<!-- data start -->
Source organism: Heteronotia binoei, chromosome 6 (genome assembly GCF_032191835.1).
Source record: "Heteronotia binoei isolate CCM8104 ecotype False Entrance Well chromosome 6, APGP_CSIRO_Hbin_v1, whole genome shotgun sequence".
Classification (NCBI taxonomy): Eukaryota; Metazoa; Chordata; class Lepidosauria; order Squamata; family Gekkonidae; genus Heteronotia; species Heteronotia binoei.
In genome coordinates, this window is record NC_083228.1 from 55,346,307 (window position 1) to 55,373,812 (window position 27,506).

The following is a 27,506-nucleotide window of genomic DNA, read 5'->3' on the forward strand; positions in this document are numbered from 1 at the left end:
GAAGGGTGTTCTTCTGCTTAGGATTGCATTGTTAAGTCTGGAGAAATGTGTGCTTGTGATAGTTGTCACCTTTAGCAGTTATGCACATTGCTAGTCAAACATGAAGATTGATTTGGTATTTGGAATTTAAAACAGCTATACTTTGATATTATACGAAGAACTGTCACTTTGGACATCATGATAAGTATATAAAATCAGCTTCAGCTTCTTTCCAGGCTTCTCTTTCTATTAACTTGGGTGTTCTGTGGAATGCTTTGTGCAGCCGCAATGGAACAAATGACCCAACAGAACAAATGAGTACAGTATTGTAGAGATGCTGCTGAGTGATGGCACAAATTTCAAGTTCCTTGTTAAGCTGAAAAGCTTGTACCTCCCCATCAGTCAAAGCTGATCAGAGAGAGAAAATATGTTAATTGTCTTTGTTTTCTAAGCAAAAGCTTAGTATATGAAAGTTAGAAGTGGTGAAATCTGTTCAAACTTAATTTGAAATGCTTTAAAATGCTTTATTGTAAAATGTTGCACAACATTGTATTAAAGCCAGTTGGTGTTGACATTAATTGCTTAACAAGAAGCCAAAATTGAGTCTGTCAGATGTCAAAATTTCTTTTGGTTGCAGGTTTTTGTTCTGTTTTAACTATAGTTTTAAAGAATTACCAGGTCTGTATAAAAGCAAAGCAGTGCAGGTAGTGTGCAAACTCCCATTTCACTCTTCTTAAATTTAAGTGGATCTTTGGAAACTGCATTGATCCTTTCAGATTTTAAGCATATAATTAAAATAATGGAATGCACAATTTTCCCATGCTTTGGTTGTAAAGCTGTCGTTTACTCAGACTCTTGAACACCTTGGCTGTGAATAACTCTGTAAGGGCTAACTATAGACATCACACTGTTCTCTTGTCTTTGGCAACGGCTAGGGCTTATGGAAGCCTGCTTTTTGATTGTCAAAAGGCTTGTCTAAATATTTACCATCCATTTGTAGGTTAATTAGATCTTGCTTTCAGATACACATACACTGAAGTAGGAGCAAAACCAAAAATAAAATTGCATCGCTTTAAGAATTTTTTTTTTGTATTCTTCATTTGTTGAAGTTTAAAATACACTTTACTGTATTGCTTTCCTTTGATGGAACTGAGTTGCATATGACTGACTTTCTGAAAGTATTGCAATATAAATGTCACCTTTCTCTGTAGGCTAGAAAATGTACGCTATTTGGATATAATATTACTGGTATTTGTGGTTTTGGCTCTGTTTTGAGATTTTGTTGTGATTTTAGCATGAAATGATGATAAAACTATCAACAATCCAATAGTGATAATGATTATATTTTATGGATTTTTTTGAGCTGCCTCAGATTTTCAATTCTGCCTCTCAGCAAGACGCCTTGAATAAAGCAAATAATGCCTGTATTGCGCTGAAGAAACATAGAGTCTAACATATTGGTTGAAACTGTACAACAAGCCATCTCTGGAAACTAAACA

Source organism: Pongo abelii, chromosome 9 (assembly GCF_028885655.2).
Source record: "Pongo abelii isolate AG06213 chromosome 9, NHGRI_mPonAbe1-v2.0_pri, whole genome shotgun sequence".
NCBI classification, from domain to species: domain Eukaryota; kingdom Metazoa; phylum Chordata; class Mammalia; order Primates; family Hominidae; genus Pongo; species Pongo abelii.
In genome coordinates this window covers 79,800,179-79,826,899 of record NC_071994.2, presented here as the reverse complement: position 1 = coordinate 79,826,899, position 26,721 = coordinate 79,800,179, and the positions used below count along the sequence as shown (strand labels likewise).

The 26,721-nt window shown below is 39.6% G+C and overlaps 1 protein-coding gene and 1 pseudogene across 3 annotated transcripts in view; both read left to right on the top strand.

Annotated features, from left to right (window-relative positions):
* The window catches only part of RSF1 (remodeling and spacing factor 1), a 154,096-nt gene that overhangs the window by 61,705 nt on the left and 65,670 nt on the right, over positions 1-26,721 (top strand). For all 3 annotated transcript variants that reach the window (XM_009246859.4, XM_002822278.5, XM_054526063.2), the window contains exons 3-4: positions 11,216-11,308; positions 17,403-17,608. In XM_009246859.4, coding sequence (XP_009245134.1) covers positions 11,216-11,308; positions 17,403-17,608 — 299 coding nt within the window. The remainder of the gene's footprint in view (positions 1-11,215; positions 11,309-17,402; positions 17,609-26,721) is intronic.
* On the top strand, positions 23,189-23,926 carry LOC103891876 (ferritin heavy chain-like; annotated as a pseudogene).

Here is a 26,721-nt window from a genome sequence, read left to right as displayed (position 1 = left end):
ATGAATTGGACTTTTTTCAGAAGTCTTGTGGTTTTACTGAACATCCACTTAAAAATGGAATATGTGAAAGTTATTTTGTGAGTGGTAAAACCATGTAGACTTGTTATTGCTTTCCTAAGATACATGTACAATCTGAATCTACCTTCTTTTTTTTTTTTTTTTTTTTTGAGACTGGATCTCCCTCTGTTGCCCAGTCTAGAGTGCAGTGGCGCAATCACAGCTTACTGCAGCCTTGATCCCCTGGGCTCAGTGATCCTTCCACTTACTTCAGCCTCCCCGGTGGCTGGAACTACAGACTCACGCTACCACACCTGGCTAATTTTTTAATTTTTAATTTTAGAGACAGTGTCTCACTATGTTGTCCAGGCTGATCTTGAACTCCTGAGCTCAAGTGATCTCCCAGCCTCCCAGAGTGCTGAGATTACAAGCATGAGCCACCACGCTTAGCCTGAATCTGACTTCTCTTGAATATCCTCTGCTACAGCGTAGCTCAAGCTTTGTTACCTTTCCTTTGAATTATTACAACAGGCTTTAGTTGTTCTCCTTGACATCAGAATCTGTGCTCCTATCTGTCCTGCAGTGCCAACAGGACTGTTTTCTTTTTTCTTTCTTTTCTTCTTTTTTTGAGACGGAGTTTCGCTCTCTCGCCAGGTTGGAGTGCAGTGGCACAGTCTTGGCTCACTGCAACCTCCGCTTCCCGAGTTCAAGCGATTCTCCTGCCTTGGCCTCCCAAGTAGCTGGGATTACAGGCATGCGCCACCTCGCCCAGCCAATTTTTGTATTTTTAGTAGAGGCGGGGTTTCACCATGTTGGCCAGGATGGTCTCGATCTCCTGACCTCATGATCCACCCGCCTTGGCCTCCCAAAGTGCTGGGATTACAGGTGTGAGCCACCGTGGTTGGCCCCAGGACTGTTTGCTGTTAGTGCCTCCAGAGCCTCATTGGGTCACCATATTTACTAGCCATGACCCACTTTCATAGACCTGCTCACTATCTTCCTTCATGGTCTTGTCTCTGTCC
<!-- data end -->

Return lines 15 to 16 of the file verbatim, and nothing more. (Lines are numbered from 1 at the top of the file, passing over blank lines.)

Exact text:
Here is a 26,721-nt window from a genome sequence, read left to right as displayed (position 1 = left end):
ATGAATTGGACTTTTTTCAGAAGTCTTGTGGTTTTACTGAACATCCACTTAAAAATGGAATATGTGAAAGTTATTTTGTGAGTGGTAAAACCATGTAGACTTGTTATTGCTTTCCTAAGATACATGTACAATCTGAATCTACCTTCTTTTTTTTTTTTTTTTTTTTTGAGACTGGATCTCCCTCTGTTGCCCAGTCTAGAGTGCAGTGGCGCAATCACAGCTTACTGCAGCCTTGATCCCCTGGGCTCAGTGATCCTTCCACTTACTTCAGCCTCCCCGGTGGCTGGAACTACAGACTCACGCTACCACACCTGGCTAATTTTTTAATTTTTAATTTTAGAGACAGTGTCTCACTATGTTGTCCAGGCTGATCTTGAACTCCTGAGCTCAAGTGATCTCCCAGCCTCCCAGAGTGCTGAGATTACAAGCATGAGCCACCACGCTTAGCCTGAATCTGACTTCTCTTGAATATCCTCTGCTACAGCGTAGCTCAAGCTTTGTTACCTTTCCTTTGAATTATTACAACAGGCTTTAGTTGTTCTCCTTGACATCAGAATCTGTGCTCCTATCTGTCCTGCAGTGCCAACAGGACTGTTTTCTTTTTTCTTTCTTTTCTTCTTTTTTTGAGACGGAGTTTCGCTCTCTCGCCAGGTTGGAGTGCAGTGGCACAGTCTTGGCTCACTGCAACCTCCGCTTCCCGAGTTCAAGCGATTCTCCTGCCTTGGCCTCCCAAGTAGCTGGGATTACAGGCATGCGCCACCTCGCCCAGCCAATTTTTGTATTTTTAGTAGAGGCGGGGTTTCACCATGTTGGCCAGGATGGTCTCGATCTCCTGACCTCATGATCCACCCGCCTTGGCCTCCCAAAGTGCTGGGATTACAGGTGTGAGCCACCGTGGTTGGCCCCAGGACTGTTTGCTGTTAGTGCCTCCAGAGCCTCATTGGGTCACCATATTTACTAGCCATGACCCACTTTCATAGACCTGCTCACTATCTTCCTTCATGGTCTTGTCTCTGTCC